Although Arun Jaitley has not been in the pink of health, he is still an indefatigable blogger for the BJP. With the use of catchy phrases such as “manufactured dissent” for those who returned their awards, to the “lies, short-lived lies and now further lies” of critics of the Rafale deal, to the CBI’s “investigative adventurism” for a probe of which he did not approve, the Union finance minister, who could not present this year’s budget because of indisposition, has been on an overdrive with the expression of views on nearly all important topics.
His latest is on the National Statistical Commission’s leaked report on joblessness. Jaitley doesn’t give any credence to it because such a situation, according to him, would have led to considerable social unrest. His opinion is obviously based on the belief that distress and deprivation would automatically lead to an upheaval of the kind that was seen in Russia and China in the last century.
The social and political scene in India is different, however, from what it was in those countries in 1917 or 1949. First and foremost, Indian democracy gives the discontented the chance to change their rulers through the ballot box, which wasn’t possible in Russia or China.
Secondly, the Indian state is militarily too strong to be overthrown easily as the insurgents in the north-east and elsewhere have found out despite the assistance which they may have received from foreign powers.
And, thirdly, these changes – the possibility of dethroning would-be dictators by pressing a button on the voting machines and the government’s military prowess – have made even those parties which were ideologically committed to a violent upheaval change their line to a more moderate, parliamentary one. Only the Maoists continue to chase the chimera of replicating Mao Zedong’s peasant revolution, but with little success.
It is fatuous to believe, therefore, that all is quiet because there is no distress. The quietness is due to the fact that the people are waiting for their next visit to the polling stations. Besides, since elections at various levels – local bodies, by-polls, assemblies, even student unions – are taking place almost round the clock, they give an indication of the mood of hoi polloi, whether they are showing their unease with the existing dispensation or are satisfied.
It is these straws in the wind which play a part in assuring those who are politically restive that they may not have to wait for long before the change desired by them can be brought about peacefully.
At the same time, it will be wrong to believe that there hasn’t been any show of discontent. The recent farmers’ marches in Maharashtra and Delhi, and earlier the violence which took place in Mandsaur in Madhya Pradesh where the farmers were agitating, showed that anger may be simmering under the surface.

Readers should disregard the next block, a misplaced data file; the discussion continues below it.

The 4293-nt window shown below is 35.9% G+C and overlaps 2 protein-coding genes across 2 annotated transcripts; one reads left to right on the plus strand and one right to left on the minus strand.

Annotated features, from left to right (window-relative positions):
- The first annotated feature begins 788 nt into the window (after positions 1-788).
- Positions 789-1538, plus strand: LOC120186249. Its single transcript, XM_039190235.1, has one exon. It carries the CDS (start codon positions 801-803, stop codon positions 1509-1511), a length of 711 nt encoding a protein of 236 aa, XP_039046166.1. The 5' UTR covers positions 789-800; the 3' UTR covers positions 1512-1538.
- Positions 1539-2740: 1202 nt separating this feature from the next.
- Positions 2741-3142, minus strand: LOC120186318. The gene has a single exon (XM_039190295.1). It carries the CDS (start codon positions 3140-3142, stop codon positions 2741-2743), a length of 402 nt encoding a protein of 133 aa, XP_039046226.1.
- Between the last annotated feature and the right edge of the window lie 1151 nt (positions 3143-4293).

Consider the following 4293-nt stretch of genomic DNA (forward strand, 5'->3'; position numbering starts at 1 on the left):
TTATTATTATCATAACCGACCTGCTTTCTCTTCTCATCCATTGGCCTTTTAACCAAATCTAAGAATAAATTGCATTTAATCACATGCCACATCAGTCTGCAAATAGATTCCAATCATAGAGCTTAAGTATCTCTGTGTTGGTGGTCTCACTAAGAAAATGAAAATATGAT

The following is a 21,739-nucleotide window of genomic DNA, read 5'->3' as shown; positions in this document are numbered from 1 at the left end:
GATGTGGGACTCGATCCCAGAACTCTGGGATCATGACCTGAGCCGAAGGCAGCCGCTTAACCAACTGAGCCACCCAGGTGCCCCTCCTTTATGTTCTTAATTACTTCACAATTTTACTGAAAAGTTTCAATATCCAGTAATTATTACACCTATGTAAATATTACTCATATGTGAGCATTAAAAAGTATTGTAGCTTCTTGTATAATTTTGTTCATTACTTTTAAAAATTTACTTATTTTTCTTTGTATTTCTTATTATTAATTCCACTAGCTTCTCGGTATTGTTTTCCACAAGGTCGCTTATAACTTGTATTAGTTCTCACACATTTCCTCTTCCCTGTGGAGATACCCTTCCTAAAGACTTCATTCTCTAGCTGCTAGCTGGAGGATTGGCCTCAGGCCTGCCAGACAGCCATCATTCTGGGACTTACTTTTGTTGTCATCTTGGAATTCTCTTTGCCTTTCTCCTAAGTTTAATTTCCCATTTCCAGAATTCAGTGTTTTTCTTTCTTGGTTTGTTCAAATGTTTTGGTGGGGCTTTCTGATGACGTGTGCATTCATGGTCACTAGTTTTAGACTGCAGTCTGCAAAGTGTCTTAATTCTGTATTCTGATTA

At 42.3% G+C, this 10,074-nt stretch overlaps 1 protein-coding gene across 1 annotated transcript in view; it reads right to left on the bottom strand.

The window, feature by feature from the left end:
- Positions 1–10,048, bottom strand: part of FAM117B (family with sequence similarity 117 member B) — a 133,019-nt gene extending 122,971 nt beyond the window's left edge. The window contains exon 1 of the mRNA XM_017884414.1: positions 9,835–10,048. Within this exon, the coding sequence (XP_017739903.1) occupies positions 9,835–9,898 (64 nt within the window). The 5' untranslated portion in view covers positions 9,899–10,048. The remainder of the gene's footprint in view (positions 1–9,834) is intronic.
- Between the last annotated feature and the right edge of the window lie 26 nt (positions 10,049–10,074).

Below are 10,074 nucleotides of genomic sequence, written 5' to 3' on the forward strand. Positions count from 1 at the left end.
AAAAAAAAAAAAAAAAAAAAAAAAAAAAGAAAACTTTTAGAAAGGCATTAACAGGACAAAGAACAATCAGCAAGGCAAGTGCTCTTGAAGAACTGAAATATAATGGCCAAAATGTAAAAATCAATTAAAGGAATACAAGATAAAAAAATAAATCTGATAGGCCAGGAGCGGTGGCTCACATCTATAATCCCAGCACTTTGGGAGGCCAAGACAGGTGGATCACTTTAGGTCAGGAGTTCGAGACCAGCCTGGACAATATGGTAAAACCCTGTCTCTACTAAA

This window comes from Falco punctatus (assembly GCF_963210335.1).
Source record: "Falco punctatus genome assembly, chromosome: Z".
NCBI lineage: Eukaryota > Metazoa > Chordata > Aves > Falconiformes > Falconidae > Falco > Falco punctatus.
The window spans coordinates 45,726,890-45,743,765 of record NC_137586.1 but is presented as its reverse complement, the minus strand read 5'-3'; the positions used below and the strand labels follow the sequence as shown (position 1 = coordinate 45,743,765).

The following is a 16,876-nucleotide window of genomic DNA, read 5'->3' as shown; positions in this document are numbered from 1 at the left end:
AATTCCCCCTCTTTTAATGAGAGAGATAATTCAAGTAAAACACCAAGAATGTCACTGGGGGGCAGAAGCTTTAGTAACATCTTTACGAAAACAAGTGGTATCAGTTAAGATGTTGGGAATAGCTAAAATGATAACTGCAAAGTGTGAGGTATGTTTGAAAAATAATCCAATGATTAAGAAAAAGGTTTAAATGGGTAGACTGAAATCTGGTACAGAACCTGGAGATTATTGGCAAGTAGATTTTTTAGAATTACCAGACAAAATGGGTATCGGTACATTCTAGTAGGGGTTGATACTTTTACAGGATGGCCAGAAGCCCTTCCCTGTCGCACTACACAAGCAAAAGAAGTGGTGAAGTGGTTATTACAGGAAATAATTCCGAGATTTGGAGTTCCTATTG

There is little doubt that some of this anger found expression in the BJP’s defeat in the Madhya Pradesh elections. The attempts, therefore, by Jaitley and others in the government to pooh-pooh the statistical commission’s report about the level of unemployment being the highest in the last four decades are an unwise endeavour to push inconvenient facts under the carpet.
Even worse, even laughable, is the assertion by the prime minister’s economic adviser that new official figures will be put out which will show an increase in employment. What is evident behind the claim is the Orwellian mindset where a decrease in the price of a commodity in George Orwell’s futuristic fiction, 1984, changed to an increase within a day in Big Brother’s regime.
The government’s penchant for fiddling with the figures has been evident for quite some time as when Subramanian Swamy, BJP MP, said that the Central Statistical Organization’s claim that there was no impact of demonetization on GDP was “bogus”. Not surprisingly, the agriculture ministry was directed to change for the better its report of an adverse impact of demonetization on the rural economy.
What Jaitley’s claims in his writings and the government’s attempt to play hide and seek with the truth underline is the BJP’s desire to live in a make-believe world where everything is hunky-dory. The wish is probably motivated by an eagerness to return to the glory days of the 2014 general election when everything was going swimmingly for the party.
But now that the underwater rocks and shoals in the political waters have begun to hamper its journey, the BJP is quite patently trying to pull the wool over the public’s eyes so that they do not see what the party does not want them to see.
It is not a tactic, however, which can stand it in good stead. Very little can be kept under the wraps in an open society and a federal polity. Since the truth is bound to emerge sooner or later, it can not only embarrass the prevaricator, but also fatally diminish his or her stature, especially if the person is in politics or, indeed, in any other profession.
Amulya Ganguli is a political analyst. The views expressed are personal.